What if he repositioned the $420,000 into equity index annuities (EIAs)? If the annuities returned a reasonable 5.5%, the client would be able to withdrawal $67,747 a year for the same 15 year period (70-84). If the annuity was annuitized, the client would have the following left after taxes: $51,314 in the 40% income tax bracket, $55,422 in the 30% bracket and $61,585 in the 15% bracket. All of the after-tax withdrawals out of the annuity beat the tax-free income from the life insurance policy.
What if Dr. Smith repositioned the $420,000 into the stock market earning the same 7.5% as the equity indexed life insurance policy? If we assume a 20% blended capital gain/dividend tax rate annually on the growth and a 1% mutual fund expense (no money management fee however), Dr. Smith could remove $62,773 after-tax from the brokerage account ever year for the same 15 year period (ages 70-84). This is slightly more than the money that can be removed from the EIA after-tax, but in the stock market, there is NO protection if the stock market goes in the tank. With the EIA, the client has principal protection (and maybe even a guaranteed payout).
FYI, if we assumed Dr. Smith was in “preferred” health for the underwriting of his cash value life insurance policy; he could borrow $43,000 income tax-free every year from age 70-84.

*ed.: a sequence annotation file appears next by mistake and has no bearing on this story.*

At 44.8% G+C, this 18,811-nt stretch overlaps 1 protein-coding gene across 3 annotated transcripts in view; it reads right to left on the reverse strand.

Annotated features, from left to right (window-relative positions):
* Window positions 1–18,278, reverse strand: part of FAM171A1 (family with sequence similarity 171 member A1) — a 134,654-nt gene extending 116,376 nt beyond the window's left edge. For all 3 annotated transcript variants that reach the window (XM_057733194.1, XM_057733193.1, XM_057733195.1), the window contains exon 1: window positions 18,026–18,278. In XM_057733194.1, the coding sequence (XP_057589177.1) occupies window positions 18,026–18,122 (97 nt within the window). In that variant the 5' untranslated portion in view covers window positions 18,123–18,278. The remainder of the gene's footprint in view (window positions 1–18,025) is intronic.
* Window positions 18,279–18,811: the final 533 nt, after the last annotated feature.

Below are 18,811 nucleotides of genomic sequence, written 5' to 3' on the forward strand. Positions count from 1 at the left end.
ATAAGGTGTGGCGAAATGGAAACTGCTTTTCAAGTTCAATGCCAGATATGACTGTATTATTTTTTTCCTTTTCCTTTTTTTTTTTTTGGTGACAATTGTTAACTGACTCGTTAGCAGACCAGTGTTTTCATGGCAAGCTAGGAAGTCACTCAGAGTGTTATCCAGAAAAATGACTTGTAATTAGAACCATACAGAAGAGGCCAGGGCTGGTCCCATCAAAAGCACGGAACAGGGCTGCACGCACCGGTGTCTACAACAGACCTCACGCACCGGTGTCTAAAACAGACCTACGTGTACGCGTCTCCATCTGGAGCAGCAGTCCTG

What about using home equity management to help a client with estate planning?
Let’s take our same Dr. Smith and assume he will not need any of the money in his IRA to live on in retirement. There are millions of clients who will not need some or all of the money in their IRAs in retirement. What would happen if Dr. Smith sold his home, downsized into a condo, and then systematically gifted the $420,000 to an irrevocable life insurance trust (ILIT) where a large death benefit could be purchased? A death benefit in excess of $2,000,000 would pay if he died at age 84. The death benefit would pass income and estate tax-free to the heirs.
If Dr. Smith does what most people do (which is nothing), the $400,000 IRA will grow and pass through his estate? The $400,000 would grow to $1,715,748 and be double taxed when he dies leaving $429,127 for the heirs after income and estate taxes.
When using Equity Management to help reduce the income and estate-taxes on IRAs AND when trying to generate MORE income in retirement using a cash value life insurance policy, it is very very difficult to make the numbers work even if the client who is over the age of 60 is healthy.
However, using equity management to remove money from an IRA where the equity raised is gifted to an ILIT and used to purchase life insurance for estate planning purposes is a terrific idea and one you can use when talking with clients who have estate tax problems and money in their IRAs that will not be needed in retirement.